How California’s business culture could boost French technology

Since Hewlett-Packard’s creation in 1939 in a Silicon Valley garage, California has established itself as one of the hot spots for technological innovation. A place acquired thanks to a particular culture that still permeates the business practices of local start-ups and investors. A state of mind in which French company creators could and should be inspired to develop the full potential of French technology.

A well-established risk culture

In the mid-19th century, California saw an influx of more than 300,000 adventurers from around the world, drawn by the desire to make their fortune discovering gold. What has been called the gold rush was a time of intense cultural mixing around a common value: risk taking. Since then, this taste for risk in the service of significant gains has remained one of the defining characteristics of the region, in the business world but also in many other aspects of life, as evidenced by the love of gambling. of Californians, so many of them commute to Las Vegas as neighbors.

A state of mind that drives California nuggets

This propensity to take risks is thus reflected in the choices that Silicon Valley investors and entrepreneurs make on a daily basis. Elon Musk’s career is particularly marked by many turning points that have seen him stake a sizeable portion of his earnings to support projects he believed in. But more generally, this risk-friendly frame of mind can be seen in the trajectories of many California nuggets, from their first fundraiser to their initial public offering. In November 2013, Twitter went public when it was not making a profit and its business model was still extremely uncertain. Initially pegged at $26, the share price, however, reached $44.9 at the close of its first day of trading.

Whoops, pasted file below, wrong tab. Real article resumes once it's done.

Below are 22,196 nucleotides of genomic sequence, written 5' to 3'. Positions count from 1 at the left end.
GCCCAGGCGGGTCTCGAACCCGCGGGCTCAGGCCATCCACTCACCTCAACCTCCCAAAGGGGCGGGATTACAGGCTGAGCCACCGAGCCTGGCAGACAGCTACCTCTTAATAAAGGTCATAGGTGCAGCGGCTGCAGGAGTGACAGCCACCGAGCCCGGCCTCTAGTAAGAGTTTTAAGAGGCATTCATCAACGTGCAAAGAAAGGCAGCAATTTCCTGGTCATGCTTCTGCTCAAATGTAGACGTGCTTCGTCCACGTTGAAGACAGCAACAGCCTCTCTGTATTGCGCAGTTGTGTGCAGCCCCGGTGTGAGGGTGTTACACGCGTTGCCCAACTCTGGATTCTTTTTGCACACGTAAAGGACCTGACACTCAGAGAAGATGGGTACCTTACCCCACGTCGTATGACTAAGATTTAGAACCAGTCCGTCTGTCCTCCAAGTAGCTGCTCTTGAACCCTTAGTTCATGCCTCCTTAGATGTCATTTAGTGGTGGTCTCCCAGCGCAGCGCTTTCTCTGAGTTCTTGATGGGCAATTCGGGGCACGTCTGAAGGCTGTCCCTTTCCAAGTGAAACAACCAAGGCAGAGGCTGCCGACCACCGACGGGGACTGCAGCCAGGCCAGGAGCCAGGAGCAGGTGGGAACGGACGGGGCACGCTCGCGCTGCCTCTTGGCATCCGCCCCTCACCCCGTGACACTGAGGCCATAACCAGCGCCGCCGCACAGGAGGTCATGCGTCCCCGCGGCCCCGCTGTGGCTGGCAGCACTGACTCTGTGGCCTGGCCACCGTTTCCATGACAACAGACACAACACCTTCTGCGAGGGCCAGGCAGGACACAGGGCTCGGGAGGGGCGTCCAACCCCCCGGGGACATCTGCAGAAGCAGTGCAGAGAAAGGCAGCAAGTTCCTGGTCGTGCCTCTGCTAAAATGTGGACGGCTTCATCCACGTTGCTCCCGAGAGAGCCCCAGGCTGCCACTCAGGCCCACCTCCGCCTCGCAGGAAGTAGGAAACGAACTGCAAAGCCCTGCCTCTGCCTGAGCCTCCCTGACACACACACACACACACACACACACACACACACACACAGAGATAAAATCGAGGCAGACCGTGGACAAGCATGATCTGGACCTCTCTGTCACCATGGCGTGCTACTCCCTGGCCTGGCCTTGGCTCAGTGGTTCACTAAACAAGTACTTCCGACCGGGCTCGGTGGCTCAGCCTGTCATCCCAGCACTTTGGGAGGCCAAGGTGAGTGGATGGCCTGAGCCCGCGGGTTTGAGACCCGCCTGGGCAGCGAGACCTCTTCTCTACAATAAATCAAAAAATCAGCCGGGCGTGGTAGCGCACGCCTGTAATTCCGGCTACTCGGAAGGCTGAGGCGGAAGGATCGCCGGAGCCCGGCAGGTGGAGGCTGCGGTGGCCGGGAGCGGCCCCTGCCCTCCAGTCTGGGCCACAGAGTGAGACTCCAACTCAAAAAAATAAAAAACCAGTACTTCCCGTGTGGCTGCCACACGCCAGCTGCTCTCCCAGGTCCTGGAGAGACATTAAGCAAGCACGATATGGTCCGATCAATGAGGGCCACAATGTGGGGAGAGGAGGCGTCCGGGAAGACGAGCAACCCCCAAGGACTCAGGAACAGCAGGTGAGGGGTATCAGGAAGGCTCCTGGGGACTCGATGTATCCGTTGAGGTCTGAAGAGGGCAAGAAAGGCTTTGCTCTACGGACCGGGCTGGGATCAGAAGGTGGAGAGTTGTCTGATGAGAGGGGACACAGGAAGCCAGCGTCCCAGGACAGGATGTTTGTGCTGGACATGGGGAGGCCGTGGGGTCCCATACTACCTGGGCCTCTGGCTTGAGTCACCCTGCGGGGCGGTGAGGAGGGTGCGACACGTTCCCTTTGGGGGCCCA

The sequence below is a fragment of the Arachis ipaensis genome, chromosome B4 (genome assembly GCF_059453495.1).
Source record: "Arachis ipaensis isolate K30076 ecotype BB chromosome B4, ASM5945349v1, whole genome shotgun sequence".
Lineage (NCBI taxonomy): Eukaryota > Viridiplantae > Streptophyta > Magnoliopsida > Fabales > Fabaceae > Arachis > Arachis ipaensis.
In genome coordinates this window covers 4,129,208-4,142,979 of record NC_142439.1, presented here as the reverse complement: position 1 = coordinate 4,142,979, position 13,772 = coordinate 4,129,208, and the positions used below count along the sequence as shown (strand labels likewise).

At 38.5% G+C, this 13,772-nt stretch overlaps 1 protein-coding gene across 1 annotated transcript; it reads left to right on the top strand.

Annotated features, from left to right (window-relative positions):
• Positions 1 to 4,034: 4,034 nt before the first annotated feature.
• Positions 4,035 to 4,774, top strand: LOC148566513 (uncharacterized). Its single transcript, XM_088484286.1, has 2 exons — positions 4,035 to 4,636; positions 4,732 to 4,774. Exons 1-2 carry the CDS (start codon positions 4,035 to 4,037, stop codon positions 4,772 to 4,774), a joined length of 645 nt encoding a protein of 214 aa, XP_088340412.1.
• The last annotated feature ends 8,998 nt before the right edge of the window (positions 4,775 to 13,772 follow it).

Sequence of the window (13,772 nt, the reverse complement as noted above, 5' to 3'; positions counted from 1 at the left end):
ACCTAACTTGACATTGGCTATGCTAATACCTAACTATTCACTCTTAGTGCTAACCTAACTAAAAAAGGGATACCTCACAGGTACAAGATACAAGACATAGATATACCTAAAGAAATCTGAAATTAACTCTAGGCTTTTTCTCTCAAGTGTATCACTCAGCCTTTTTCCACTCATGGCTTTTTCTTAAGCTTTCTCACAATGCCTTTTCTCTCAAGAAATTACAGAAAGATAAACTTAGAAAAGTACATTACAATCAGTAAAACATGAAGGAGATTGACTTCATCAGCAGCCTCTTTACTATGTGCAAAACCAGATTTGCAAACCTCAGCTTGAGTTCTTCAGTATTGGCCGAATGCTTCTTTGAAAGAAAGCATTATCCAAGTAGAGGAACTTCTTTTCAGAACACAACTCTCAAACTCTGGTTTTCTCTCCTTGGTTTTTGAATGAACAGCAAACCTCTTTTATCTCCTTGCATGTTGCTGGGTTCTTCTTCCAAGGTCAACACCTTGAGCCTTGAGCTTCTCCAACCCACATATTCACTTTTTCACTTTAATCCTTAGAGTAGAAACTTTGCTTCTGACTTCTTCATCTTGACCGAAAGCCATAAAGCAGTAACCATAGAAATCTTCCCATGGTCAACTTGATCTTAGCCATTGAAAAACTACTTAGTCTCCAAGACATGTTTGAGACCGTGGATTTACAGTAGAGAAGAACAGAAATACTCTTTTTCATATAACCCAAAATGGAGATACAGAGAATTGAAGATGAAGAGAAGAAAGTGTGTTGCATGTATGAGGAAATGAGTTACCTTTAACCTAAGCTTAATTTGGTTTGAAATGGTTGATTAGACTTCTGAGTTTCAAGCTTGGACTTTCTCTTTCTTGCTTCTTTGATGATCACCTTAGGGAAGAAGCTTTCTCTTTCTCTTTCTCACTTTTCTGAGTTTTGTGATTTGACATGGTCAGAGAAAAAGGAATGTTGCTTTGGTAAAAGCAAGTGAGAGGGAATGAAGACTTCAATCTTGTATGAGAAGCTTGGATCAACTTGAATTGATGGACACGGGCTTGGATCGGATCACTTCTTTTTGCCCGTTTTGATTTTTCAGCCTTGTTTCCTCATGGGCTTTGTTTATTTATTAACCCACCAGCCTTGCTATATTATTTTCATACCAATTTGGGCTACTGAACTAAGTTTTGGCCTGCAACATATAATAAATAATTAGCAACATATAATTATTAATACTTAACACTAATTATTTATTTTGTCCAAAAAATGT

In France, a more conservative culture

French business culture is known to be more conservative and cautious. A company that does not generate profits or whose business model is not yet clearly defined will have much more difficulty finding financiers in France. French successes are often based on the excellence of solidly designed products that gradually find their audience without immediately benefiting from strong financial support. In 2021, Blablacar already had 90 million users worldwide and was valued at almost two billion dollars after 15 years of existence before considering going public. In the United States, a nugget of this caliber could have traded reasonably above ten billion dollars on the Nasdaq.

Focus on the miscegenation of entrepreneurial cultures

For the players in the French business ecosystem, the question is, of course, not only that of the importation of the American mentality, but that of the cultural mix. How to combine these two attitudes to get the best out of each one? Because French technological excellence could certainly benefit from Californian risk culture. But developing this state of mind is a long-term task. This requires, in particular, the development of internationally oriented financing models without questioning the desire for technological sovereignty of the French digital ecosystem. It is also about gradually convincing business angels on both sides of the Atlantic that the love of design and well-made products that characterizes French companies has much to gain from the financial enthusiasm of Californian investors. It is under these conditions that French tech will quickly see the rise of unicorns on the scale of those seen in Silicon Valley.